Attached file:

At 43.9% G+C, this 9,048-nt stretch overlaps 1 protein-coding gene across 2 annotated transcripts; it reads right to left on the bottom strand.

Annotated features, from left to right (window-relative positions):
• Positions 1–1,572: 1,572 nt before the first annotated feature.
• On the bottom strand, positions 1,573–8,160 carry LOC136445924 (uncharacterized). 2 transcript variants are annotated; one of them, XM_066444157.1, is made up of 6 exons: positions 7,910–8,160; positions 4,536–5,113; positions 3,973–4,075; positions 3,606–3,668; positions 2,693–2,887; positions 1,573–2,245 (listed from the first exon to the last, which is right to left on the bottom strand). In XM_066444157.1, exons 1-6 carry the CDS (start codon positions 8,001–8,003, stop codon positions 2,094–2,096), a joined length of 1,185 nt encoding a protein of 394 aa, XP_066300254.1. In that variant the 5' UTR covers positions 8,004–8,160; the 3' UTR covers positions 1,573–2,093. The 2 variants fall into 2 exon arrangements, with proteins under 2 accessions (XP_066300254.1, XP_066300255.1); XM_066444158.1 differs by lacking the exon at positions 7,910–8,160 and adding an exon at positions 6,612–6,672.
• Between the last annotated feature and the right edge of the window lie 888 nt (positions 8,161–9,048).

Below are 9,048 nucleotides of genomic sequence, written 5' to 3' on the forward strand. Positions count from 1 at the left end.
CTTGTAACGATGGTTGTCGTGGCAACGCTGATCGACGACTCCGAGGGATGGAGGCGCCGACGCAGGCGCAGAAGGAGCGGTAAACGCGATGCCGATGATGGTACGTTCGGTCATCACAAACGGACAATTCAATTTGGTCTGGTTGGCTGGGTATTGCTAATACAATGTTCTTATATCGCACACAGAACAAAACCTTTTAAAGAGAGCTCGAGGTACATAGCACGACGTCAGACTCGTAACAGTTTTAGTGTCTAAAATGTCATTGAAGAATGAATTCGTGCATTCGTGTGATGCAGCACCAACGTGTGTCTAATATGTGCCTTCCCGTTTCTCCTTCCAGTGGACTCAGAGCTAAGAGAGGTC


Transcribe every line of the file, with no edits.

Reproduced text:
At 43.9% G+C, this 9,048-nt stretch overlaps 1 protein-coding gene across 2 annotated transcripts; it reads right to left on the bottom strand.

Annotated features, from left to right (window-relative positions):
• Positions 1–1,572: 1,572 nt before the first annotated feature.
• On the bottom strand, positions 1,573–8,160 carry LOC136445924 (uncharacterized). 2 transcript variants are annotated; one of them, XM_066444157.1, is made up of 6 exons: positions 7,910–8,160; positions 4,536–5,113; positions 3,973–4,075; positions 3,606–3,668; positions 2,693–2,887; positions 1,573–2,245 (listed from the first exon to the last, which is right to left on the bottom strand). In XM_066444157.1, exons 1-6 carry the CDS (start codon positions 8,001–8,003, stop codon positions 2,094–2,096), a joined length of 1,185 nt encoding a protein of 394 aa, XP_066300254.1. In that variant the 5' UTR covers positions 8,004–8,160; the 3' UTR covers positions 1,573–2,093. The 2 variants fall into 2 exon arrangements, with proteins under 2 accessions (XP_066300254.1, XP_066300255.1); XM_066444158.1 differs by lacking the exon at positions 7,910–8,160 and adding an exon at positions 6,612–6,672.
• Between the last annotated feature and the right edge of the window lie 888 nt (positions 8,161–9,048).

Below are 9,048 nucleotides of genomic sequence, written 5' to 3' on the forward strand. Positions count from 1 at the left end.
CTTGTAACGATGGTTGTCGTGGCAACGCTGATCGACGACTCCGAGGGATGGAGGCGCCGACGCAGGCGCAGAAGGAGCGGTAAACGCGATGCCGATGATGGTACGTTCGGTCATCACAAACGGACAATTCAATTTGGTCTGGTTGGCTGGGTATTGCTAATACAATGTTCTTATATCGCACACAGAACAAAACCTTTTAAAGAGAGCTCGAGGTACATAGCACGACGTCAGACTCGTAACAGTTTTAGTGTCTAAAATGTCATTGAAGAATGAATTCGTGCATTCGTGTGATGCAGCACCAACGTGTGTCTAATATGTGCCTTCCCGTTTCTCCTTCCAGTGGACTCAGAGCTAAGAGAGGTC